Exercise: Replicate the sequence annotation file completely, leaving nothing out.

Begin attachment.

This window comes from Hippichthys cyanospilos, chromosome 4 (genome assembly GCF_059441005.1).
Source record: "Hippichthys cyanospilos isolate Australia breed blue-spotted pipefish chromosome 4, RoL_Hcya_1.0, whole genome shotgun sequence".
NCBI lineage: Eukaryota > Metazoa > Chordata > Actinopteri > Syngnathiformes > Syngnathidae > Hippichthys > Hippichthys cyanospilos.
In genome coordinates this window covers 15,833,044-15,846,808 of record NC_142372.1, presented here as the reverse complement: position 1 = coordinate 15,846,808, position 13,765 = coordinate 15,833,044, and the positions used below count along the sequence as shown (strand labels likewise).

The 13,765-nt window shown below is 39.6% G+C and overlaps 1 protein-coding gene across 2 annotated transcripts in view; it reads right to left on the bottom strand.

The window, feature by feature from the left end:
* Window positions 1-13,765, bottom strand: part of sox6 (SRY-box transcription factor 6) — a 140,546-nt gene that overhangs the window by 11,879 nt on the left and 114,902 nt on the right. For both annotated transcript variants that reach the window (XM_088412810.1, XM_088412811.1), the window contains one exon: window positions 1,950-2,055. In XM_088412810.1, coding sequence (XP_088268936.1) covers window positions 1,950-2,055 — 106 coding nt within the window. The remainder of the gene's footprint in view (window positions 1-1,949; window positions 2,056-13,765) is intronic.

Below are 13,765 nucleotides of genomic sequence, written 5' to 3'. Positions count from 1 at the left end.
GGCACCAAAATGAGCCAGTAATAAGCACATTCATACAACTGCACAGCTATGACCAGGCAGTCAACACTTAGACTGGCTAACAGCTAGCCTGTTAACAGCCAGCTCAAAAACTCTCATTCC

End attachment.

This window comes from Hippichthys cyanospilos, chromosome 4 (genome assembly GCF_059441005.1).
Source record: "Hippichthys cyanospilos isolate Australia breed blue-spotted pipefish chromosome 4, RoL_Hcya_1.0, whole genome shotgun sequence".
NCBI lineage: Eukaryota > Metazoa > Chordata > Actinopteri > Syngnathiformes > Syngnathidae > Hippichthys > Hippichthys cyanospilos.
In genome coordinates this window covers 15,833,044-15,846,808 of record NC_142372.1, presented here as the reverse complement: position 1 = coordinate 15,846,808, position 13,765 = coordinate 15,833,044, and the positions used below count along the sequence as shown (strand labels likewise).

The 13,765-nt window shown below is 39.6% G+C and overlaps 1 protein-coding gene across 2 annotated transcripts in view; it reads right to left on the bottom strand.

The window, feature by feature from the left end:
* Window positions 1-13,765, bottom strand: part of sox6 (SRY-box transcription factor 6) — a 140,546-nt gene that overhangs the window by 11,879 nt on the left and 114,902 nt on the right. For both annotated transcript variants that reach the window (XM_088412810.1, XM_088412811.1), the window contains one exon: window positions 1,950-2,055. In XM_088412810.1, coding sequence (XP_088268936.1) covers window positions 1,950-2,055 — 106 coding nt within the window. The remainder of the gene's footprint in view (window positions 1-1,949; window positions 2,056-13,765) is intronic.

Below are 13,765 nucleotides of genomic sequence, written 5' to 3'. Positions count from 1 at the left end.
GGCACCAAAATGAGCCAGTAATAAGCACATTCATACAACTGCACAGCTATGACCAGGCAGTCAACACTTAGACTGGCTAACAGCTAGCCTGTTAACAGCCAGCTCAAAAACTCTCATTCC